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20130109
20130109
Search Results 0 to 5 of about 6 (some duplicates have been removed)
to have whether it's debt ceiling raising taxes payroll taxes, that it is really a kind of -- both an ethical and economic question. >> john: whoever has the $3 trillion coin, they'll suggest that he gets the tax cut. president obama has said he will not negotiate with republicans over raising the debt ceiling. and yet they say that he's going to have to and they're going to make commands on him if he wants to raise it. are liberals going to say that obama is caving way too soon? >> he's already caved. already by allowing this to go to another day, that was a cave-in. we've heard him say how many times he won't negotiate with republicans. i love this idea. and i think you know, people are saying it is crazy but the other side what they're going to do is very, very crazy. but the president doesn't like to do things like this. and i can't see him actually doing it. >> john: going big? >> i can't see it happening. >> john: let's move on to another fight the president is about to face, the nomination of chuck hagel former republican senator from nebraska, for secretary of defense. rick
as we approach this battle over spending cuts with regard to the debt ceiling we know that jack lew has been sympathetic, supportive of president and his agenda, supporting entitlements, supporting spending and what not. so what's your take whether or not we'll get meaningful spending cuts with a treasury secretary like jack lew? >> well, i think when you look at jack lew's background and compare him to say tim geithner, the present treasury secretary what you see is a couple things. one, this is a guy who knows capitol hill very well. he has spent a lot of years on the congressional staff. all of it working for democrats. he worked for tip o'neill. he worked for joe moakly. unlike tim geithner who never worked on capitol hill he has a sense how to get deals done in congress. secondly he comes from the liberal wing of the democratic party. i talked to him when i worked on my book about the budget, red ink, last year. he believes in the power of government. he is not going to be very sympatico with people like paul ryan who believe the whole role of the budget exercise is to shrink the g
that this deadline, the debt ceiling may be reached by february 15th. basically 40% of spending gets cut off. and the treasury is going to have to make decisions about whether to pay social security checks or tax refunds or paying our soldiers or paying the fbi. these are choices that now becoming a little bit more real and i don't think there's anybody in the republicans -- well, there are a few but most people know this would be nuts. >> this is why congress is less popular now than getting simultaneous root canals ands colonoscopies and listening to nickelback. >> stephanie: not talking about you. >> i certainly hope not. >> stephanie: how does this play out? the exact same way? will it be 11th hour again? >> well, that wouldn't surprise me a bit. but the 11th hour is kind of -- not as precise as what it was with december 31st and january 1st. it is an estimate that it is february 15th. we won't know exactly. at some point if they get the printing press warmed up for the platinum coin -- >> stephanie: which, by the way, you should be on. absolutely. >> that would be one for the record boo
, in the context of that dialogue and the need to raise the debt ceiling and the focus now on spending cuts, it will be interesting over the next few weeks to see were corporate tax reform falls out on that conversation. >> i made my way over here. >> david. can you tell us what is your top legislative priority this year? >> we have a lot of priorities. as i mentioned in the earlier comments, the first one is to encourage government and policymakers to do no harm. if we look at the game changing opportunities occurring in the energy area, it is truly revolutionary. so our first council of look to our priority is to say don't do anything that would discourage that investment and economic activity. so when we look at priorities, we first look at issues like regulatory regimes. we look to the congress and say, what else can we do to open up other areas for access? we're not talking about national parks. we're not talking about sensitive areas. we're talking about areas that have potential for vast oil and natural gas development. where the industry would be prepared to invest billions of dolla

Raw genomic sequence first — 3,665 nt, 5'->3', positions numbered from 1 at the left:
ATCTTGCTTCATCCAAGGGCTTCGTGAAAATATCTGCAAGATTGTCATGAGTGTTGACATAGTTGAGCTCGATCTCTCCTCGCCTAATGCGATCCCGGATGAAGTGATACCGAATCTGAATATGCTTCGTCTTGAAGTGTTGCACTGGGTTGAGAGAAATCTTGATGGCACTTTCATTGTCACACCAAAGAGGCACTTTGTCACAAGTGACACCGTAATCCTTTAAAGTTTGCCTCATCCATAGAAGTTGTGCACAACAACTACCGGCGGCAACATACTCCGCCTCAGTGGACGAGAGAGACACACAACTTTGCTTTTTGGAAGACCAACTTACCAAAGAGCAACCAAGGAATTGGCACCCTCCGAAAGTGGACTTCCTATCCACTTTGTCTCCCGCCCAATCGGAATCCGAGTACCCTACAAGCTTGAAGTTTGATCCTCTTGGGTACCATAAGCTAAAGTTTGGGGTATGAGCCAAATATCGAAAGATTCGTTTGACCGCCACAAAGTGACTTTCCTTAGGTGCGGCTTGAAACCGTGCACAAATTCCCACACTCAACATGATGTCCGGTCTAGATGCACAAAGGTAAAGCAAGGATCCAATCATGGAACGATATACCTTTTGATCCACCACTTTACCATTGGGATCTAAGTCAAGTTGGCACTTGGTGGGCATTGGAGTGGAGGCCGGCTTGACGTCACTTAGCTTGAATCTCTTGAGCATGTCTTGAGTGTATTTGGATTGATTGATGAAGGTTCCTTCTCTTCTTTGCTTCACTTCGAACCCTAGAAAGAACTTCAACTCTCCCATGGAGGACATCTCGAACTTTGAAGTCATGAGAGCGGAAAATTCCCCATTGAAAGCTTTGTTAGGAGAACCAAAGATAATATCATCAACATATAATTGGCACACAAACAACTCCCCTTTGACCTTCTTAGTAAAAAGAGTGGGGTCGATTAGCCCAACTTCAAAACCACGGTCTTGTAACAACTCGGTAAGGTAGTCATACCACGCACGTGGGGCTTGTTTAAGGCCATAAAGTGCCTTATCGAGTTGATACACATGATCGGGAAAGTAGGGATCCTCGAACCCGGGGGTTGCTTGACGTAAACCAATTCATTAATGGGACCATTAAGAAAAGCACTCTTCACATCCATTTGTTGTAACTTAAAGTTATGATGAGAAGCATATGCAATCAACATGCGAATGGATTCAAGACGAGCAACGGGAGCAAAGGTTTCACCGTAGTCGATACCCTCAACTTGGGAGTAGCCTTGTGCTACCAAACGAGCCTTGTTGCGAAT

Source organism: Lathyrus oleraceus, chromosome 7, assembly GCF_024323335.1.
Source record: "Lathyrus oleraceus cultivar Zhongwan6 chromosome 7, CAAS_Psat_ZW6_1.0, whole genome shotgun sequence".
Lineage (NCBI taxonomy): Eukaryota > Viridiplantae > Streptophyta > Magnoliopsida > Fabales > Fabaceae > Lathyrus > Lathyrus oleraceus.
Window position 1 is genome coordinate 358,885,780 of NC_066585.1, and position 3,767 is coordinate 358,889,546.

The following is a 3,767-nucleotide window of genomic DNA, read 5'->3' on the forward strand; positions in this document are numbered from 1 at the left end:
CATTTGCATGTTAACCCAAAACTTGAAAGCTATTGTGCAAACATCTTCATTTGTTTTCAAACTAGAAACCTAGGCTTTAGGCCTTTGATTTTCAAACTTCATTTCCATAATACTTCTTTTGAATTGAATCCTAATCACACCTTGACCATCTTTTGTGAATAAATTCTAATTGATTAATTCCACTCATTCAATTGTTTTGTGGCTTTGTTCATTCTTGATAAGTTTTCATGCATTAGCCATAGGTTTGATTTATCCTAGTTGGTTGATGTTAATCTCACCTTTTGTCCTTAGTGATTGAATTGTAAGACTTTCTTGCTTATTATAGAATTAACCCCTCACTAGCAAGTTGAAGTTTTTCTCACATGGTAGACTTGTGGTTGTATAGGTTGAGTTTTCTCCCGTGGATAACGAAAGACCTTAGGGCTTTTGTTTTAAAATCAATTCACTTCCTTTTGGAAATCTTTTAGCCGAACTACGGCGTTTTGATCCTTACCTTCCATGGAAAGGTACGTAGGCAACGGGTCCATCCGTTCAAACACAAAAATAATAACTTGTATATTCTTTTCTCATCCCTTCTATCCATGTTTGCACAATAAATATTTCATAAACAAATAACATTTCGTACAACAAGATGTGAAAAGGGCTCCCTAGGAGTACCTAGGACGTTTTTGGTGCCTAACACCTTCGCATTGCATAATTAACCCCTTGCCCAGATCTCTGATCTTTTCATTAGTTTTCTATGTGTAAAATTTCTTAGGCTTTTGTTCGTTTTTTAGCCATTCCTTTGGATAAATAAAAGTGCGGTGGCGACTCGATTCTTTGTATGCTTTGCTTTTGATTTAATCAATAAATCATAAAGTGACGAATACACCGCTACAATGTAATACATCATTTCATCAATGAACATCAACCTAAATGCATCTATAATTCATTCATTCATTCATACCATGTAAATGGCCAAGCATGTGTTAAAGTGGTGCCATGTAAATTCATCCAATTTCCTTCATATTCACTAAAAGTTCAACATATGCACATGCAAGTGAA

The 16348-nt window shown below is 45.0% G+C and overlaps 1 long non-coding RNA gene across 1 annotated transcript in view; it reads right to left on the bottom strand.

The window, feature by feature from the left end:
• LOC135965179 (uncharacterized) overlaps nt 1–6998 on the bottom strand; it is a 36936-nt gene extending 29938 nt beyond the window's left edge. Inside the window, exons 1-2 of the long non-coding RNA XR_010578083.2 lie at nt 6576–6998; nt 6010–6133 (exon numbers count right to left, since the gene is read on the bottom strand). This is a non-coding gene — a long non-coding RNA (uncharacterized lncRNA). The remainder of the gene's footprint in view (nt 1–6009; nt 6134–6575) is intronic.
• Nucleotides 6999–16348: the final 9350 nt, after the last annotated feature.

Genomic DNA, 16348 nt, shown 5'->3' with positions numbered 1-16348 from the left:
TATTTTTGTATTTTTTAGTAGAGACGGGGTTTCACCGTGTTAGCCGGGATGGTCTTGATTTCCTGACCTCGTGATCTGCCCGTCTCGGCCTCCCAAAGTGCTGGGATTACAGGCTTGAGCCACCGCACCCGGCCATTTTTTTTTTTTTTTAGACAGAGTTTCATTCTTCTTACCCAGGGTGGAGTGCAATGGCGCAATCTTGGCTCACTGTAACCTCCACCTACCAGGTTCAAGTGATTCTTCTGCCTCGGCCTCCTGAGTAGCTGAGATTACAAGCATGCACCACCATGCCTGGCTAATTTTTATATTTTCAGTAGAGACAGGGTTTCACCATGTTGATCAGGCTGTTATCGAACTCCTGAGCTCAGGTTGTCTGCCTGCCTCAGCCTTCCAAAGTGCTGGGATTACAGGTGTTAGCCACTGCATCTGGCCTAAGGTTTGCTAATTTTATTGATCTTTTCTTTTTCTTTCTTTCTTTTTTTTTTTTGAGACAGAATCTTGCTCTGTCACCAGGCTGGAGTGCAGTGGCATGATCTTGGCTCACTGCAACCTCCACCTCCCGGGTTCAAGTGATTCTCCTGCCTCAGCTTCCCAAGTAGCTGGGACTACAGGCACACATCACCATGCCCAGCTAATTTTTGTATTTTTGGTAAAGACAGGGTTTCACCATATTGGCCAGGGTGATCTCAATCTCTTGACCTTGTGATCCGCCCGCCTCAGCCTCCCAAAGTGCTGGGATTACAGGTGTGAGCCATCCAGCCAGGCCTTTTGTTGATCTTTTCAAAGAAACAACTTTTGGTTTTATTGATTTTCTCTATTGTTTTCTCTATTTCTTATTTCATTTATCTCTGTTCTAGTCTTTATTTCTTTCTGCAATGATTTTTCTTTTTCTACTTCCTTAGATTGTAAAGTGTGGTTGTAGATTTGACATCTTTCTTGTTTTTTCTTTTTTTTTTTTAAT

the debt ceiling. >> it is congress' responsibility to ensure that the bills congress racked up are paid. >> reporter: just one of several looming showdowns as the president prepares to kick off his second term. >> what you're seeing is a more aggressive barack obama, someone who is looking more at polishing what his place in history will be, the mark he wants to leave on the country in the next four years. and that, in some ways, means a more contentious relationship with congress. >> reporter: and some serious people, matt, are floating an idea to try to avoid that debt ceiling crisis, proposing that the treasury department mint a platinum trillion dollar coin. you would put that coin away in the federal reserve and then if necessary, you would spend it to help pay off the money that the u.s. owes. if that did happen, an idea some would call ridridiculous, you wd hate to be the person to put that coin in the million dollar meter. >> not a good thing, peter. thank you. >>> new jersey governor chris christie made some headlines recently when he called out gop republicans for postponing a
Search Results 0 to 5 of about 6 (some duplicates have been removed)

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